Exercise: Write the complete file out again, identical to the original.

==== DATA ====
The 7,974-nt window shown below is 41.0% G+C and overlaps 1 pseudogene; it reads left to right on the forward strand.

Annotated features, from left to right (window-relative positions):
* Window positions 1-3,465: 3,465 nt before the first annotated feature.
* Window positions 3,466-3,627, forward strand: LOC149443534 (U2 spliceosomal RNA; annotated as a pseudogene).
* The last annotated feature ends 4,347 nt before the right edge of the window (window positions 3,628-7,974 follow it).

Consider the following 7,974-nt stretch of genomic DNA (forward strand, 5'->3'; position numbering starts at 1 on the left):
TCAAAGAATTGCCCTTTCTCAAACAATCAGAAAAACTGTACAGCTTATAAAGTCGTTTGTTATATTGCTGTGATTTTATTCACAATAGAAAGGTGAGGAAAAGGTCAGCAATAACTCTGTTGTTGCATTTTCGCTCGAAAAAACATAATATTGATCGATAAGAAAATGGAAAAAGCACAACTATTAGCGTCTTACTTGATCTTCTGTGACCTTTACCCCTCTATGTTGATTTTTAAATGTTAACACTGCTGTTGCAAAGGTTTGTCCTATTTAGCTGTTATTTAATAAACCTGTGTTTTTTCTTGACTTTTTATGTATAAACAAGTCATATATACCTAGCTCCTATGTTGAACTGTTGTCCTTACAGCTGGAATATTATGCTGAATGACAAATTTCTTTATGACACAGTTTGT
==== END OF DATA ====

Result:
The 7,974-nt window shown below is 41.0% G+C and overlaps 1 pseudogene; it reads left to right on the forward strand.

Annotated features, from left to right (window-relative positions):
* Window positions 1-3,465: 3,465 nt before the first annotated feature.
* Window positions 3,466-3,627, forward strand: LOC149443534 (U2 spliceosomal RNA; annotated as a pseudogene).
* The last annotated feature ends 4,347 nt before the right edge of the window (window positions 3,628-7,974 follow it).

Consider the following 7,974-nt stretch of genomic DNA (forward strand, 5'->3'; position numbering starts at 1 on the left):
TCAAAGAATTGCCCTTTCTCAAACAATCAGAAAAACTGTACAGCTTATAAAGTCGTTTGTTATATTGCTGTGATTTTATTCACAATAGAAAGGTGAGGAAAAGGTCAGCAATAACTCTGTTGTTGCATTTTCGCTCGAAAAAACATAATATTGATCGATAAGAAAATGGAAAAAGCACAACTATTAGCGTCTTACTTGATCTTCTGTGACCTTTACCCCTCTATGTTGATTTTTAAATGTTAACACTGCTGTTGCAAAGGTTTGTCCTATTTAGCTGTTATTTAATAAACCTGTGTTTTTTCTTGACTTTTTATGTATAAACAAGTCATATATACCTAGCTCCTATGTTGAACTGTTGTCCTTACAGCTGGAATATTATGCTGAATGACAAATTTCTTTATGACACAGTTTGT